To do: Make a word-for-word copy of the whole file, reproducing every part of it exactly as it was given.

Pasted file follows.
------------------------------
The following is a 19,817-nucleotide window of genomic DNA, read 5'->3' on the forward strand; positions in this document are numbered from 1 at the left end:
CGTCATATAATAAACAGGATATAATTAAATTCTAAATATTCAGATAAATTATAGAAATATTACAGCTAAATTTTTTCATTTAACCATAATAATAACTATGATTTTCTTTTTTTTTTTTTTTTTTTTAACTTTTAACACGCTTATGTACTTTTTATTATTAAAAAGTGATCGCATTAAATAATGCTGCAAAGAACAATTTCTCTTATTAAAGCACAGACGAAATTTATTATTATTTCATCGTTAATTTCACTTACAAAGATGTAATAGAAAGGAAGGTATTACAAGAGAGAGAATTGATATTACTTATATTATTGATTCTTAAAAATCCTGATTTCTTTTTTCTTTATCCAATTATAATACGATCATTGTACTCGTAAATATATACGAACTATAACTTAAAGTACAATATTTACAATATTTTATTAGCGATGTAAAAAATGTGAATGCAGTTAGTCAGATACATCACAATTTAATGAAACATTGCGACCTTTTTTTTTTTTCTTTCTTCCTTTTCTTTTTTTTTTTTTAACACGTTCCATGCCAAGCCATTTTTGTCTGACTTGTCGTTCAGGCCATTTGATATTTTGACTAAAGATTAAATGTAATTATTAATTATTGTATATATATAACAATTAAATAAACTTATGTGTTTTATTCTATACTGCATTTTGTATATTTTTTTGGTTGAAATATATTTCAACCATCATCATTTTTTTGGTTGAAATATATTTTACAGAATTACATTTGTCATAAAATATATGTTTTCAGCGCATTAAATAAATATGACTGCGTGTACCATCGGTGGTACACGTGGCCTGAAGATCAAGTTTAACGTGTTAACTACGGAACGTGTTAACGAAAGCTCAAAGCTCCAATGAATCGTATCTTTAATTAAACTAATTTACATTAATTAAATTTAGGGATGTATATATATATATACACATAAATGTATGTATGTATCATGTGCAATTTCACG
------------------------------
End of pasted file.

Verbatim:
The following is a 19,817-nucleotide window of genomic DNA, read 5'->3' on the forward strand; positions in this document are numbered from 1 at the left end:
CGTCATATAATAAACAGGATATAATTAAATTCTAAATATTCAGATAAATTATAGAAATATTACAGCTAAATTTTTTCATTTAACCATAATAATAACTATGATTTTCTTTTTTTTTTTTTTTTTTTTAACTTTTAACACGCTTATGTACTTTTTATTATTAAAAAGTGATCGCATTAAATAATGCTGCAAAGAACAATTTCTCTTATTAAAGCACAGACGAAATTTATTATTATTTCATCGTTAATTTCACTTACAAAGATGTAATAGAAAGGAAGGTATTACAAGAGAGAGAATTGATATTACTTATATTATTGATTCTTAAAAATCCTGATTTCTTTTTTCTTTATCCAATTATAATACGATCATTGTACTCGTAAATATATACGAACTATAACTTAAAGTACAATATTTACAATATTTTATTAGCGATGTAAAAAATGTGAATGCAGTTAGTCAGATACATCACAATTTAATGAAACATTGCGACCTTTTTTTTTTTTCTTTCTTCCTTTTCTTTTTTTTTTTTTAACACGTTCCATGCCAAGCCATTTTTGTCTGACTTGTCGTTCAGGCCATTTGATATTTTGACTAAAGATTAAATGTAATTATTAATTATTGTATATATATAACAATTAAATAAACTTATGTGTTTTATTCTATACTGCATTTTGTATATTTTTTTGGTTGAAATATATTTCAACCATCATCATTTTTTTGGTTGAAATATATTTTACAGAATTACATTTGTCATAAAATATATGTTTTCAGCGCATTAAATAAATATGACTGCGTGTACCATCGGTGGTACACGTGGCCTGAAGATCAAGTTTAACGTGTTAACTACGGAACGTGTTAACGAAAGCTCAAAGCTCCAATGAATCGTATCTTTAATTAAACTAATTTACATTAATTAAATTTAGGGATGTATATATATATATACACATAAATGTATGTATGTATCATGTGCAATTTCACG